Ah! The Italian family! This quintessential symbol of Italianità, the very root of our own society, a harbor of peace for most, has changed a lot in recent years.
Once upon a time, families were formed by parents, their children and their grandparents. It was customary to live all under the same roof and it wasn’t unusual to have other relatives, like uncles and cousins, living in the same house or very close by. Families were the most basic structure of society and they really worked like a micro-social system: everything could be found and solved within it.
Things today are different. Perhaps, nuclear families (the ones described above) are no longer as common as they used to be, but extended families became a new norm. The rise of separations and divorces in the country meant that many children now have step-siblings and step-parents and the right for rainbow families to become parents created new units with two moms or two dads.
But in spite of the changes in the family structure, parents remain parents, and that’s why days to celebrate them are still so popular all over the world.
The Festa del papà in Italy
A famous Italian song, Viva la mamma, (hooray for moms) is dedicated to the mamma, a popular figure literature, art and Italian lore. Well, mothers do play a key role in everyone’s life and we Italians are known for being particularly attached to them: in the end, they don’t call us mammoni (mama’s boys) for nothing.
But we love our dads, too, of course. And while you should tell your father (and your mom!) you love them every day, there is no better occasion than Father’s Day to do it.
This day is celebrated all over the world but its dates change according to the country, even if the aim of commemorating the importance of fathers is common to every place. Unlike the USA, which celebrates Father’s Day in June, Italians do it on March, 19th. Auguri papà, we say.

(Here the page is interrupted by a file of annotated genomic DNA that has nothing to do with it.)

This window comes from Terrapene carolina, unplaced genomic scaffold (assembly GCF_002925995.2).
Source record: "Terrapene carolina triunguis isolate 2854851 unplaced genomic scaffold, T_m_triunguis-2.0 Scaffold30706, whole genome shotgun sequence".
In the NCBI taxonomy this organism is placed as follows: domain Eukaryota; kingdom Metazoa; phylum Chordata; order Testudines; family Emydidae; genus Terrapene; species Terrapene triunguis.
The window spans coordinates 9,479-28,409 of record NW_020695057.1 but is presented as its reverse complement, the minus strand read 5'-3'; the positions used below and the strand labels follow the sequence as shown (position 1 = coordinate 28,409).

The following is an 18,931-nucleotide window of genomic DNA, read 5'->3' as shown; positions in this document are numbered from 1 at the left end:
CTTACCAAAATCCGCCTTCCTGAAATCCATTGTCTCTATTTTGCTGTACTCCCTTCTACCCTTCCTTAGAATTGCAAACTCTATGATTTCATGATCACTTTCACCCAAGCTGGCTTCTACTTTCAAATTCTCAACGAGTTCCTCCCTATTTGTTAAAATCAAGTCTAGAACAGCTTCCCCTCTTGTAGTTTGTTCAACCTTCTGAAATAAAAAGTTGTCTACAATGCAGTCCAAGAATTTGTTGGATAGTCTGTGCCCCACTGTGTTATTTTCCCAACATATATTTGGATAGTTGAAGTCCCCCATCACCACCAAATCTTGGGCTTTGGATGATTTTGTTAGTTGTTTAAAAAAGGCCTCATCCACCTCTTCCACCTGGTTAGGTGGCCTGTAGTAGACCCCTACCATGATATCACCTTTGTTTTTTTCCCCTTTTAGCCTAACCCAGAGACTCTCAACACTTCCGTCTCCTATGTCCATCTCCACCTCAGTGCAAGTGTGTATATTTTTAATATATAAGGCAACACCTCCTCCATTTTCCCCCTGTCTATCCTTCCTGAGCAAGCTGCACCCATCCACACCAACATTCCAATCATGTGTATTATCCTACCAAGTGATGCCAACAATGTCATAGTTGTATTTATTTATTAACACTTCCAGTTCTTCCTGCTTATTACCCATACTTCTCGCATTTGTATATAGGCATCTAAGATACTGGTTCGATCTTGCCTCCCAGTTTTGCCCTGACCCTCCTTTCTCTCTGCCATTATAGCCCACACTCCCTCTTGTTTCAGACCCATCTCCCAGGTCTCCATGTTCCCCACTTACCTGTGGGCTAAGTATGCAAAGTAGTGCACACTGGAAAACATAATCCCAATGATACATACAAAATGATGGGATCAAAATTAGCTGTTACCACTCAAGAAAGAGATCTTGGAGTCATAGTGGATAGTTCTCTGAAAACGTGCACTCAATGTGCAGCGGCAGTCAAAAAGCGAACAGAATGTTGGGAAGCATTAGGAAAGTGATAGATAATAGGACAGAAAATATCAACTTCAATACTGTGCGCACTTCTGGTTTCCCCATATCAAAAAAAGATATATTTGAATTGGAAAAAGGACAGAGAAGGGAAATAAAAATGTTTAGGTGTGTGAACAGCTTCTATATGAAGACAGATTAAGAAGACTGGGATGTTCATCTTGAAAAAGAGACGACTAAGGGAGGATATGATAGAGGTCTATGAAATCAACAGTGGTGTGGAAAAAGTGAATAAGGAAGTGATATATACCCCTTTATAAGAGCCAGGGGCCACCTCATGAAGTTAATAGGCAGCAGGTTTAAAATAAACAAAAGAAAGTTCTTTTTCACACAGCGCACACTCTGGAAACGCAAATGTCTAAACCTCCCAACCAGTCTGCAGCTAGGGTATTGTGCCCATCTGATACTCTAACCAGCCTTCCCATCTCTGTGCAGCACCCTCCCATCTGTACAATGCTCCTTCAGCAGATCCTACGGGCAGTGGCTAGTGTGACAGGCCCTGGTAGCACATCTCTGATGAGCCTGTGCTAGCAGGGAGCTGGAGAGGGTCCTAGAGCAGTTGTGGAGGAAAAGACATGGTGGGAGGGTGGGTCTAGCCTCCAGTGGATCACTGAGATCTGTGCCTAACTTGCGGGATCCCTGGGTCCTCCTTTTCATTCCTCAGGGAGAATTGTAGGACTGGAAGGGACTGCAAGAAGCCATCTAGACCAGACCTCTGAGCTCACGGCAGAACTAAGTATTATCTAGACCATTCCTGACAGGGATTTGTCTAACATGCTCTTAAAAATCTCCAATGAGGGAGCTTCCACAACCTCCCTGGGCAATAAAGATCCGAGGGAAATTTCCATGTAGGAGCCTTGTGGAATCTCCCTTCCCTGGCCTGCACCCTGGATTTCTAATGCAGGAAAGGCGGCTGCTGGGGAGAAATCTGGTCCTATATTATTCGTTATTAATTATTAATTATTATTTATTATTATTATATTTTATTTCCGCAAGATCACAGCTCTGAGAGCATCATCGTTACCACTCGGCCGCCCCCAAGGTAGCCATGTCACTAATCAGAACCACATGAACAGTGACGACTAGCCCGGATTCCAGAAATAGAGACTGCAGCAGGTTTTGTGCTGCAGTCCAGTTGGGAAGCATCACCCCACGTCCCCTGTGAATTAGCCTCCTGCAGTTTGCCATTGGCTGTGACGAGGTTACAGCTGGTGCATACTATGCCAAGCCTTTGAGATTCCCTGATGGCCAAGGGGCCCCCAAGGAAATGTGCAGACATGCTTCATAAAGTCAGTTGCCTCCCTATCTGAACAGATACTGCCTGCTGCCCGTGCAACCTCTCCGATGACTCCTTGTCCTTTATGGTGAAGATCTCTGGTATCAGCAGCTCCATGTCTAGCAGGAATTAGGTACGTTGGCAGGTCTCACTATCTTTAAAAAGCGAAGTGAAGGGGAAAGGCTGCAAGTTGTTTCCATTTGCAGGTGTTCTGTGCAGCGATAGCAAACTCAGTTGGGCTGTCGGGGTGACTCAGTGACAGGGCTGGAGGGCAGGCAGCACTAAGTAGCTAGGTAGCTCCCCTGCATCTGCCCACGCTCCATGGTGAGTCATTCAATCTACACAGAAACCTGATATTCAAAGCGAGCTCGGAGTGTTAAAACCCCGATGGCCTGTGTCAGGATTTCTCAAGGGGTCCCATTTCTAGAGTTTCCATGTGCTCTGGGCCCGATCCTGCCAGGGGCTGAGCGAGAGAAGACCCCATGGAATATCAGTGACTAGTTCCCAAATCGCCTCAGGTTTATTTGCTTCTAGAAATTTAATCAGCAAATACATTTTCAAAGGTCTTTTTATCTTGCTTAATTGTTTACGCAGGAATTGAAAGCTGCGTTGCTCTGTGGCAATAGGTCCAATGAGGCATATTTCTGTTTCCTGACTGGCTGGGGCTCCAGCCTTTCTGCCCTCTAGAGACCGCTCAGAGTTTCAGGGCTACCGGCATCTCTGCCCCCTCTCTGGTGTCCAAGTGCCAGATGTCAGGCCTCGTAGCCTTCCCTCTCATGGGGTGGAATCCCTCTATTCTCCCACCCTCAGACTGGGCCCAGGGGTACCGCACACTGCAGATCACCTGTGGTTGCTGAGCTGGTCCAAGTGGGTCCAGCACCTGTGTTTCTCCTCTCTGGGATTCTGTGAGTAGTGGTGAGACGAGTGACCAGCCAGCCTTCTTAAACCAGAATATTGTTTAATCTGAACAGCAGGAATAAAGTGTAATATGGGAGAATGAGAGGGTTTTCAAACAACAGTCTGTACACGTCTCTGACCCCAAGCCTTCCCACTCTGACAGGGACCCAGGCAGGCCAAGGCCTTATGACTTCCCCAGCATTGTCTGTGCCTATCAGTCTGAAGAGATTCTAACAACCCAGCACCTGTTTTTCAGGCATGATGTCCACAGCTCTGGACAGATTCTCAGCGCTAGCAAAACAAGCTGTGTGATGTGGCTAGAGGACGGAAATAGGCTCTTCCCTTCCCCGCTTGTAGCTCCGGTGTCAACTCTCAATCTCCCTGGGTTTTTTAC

How Italians celebrate Father’s Day
Italy’s heritage is deeply rooted in Catholicism. So, a lot of feasts and festivals recall a religious event and this is also the case for the celebration of Italian dads Father’s Day is celebrated on the 19th of March which is Saint Joseph’s day, the day dedicated to the earthly father of Jesus Christ.
In Catholic tradition, Saint Joseph embodies a the ideal father, pious, strong and able to fulfill his assigned role within the family. He is also the protector of woodworkers, paupers and orphans.
Saint Joseph is, so to speak, the ultimate dad, and so his day became representative for all the fathers in Italy. On this day, children like to make and write special Festa del Papà’s cards, often filled with poems and rhymes. Schools usually foster these activities, making of their preparation an important part of the day.
If the day falls on a weekend, it is customary to for lunch with the family or maybe for a day out in the countryside, if mid-march weather allows it.
As it is also Saint Joseph day, people take it as an occasion to celebrate the Saint’s name, too. This happens mostly in the South, where the tradition to feed the poor in honor of Saint Joseph remains alive in more than a village.
Traditional food cooked on the Father’s day
A substantial and tasty lunch is what we will always see on Italian tables when it comes to celebrating some special occasions. The father’s day certainly is one of those days and there are some famous recipes cooked for this festivity. The most popular products belonging to the Italian food tradition celebrating this special occasion turns around cakes and biscuits rather than salty food.
The bigné di San Giuseppe is the most famous culinary symbol of this day. It is a sweet pastry filled with cream, custard or jam, and it’s similar to a cream puff. It is eaten in almost every region.
In the South, you’ll find the zeppole di San Giuseppe, which are similar to the bigné, but larger, filled with custard and topped with black cherries.
Popular are also the sfinci di San Giuseppe, deep fried pastries filled with ricotta cheese.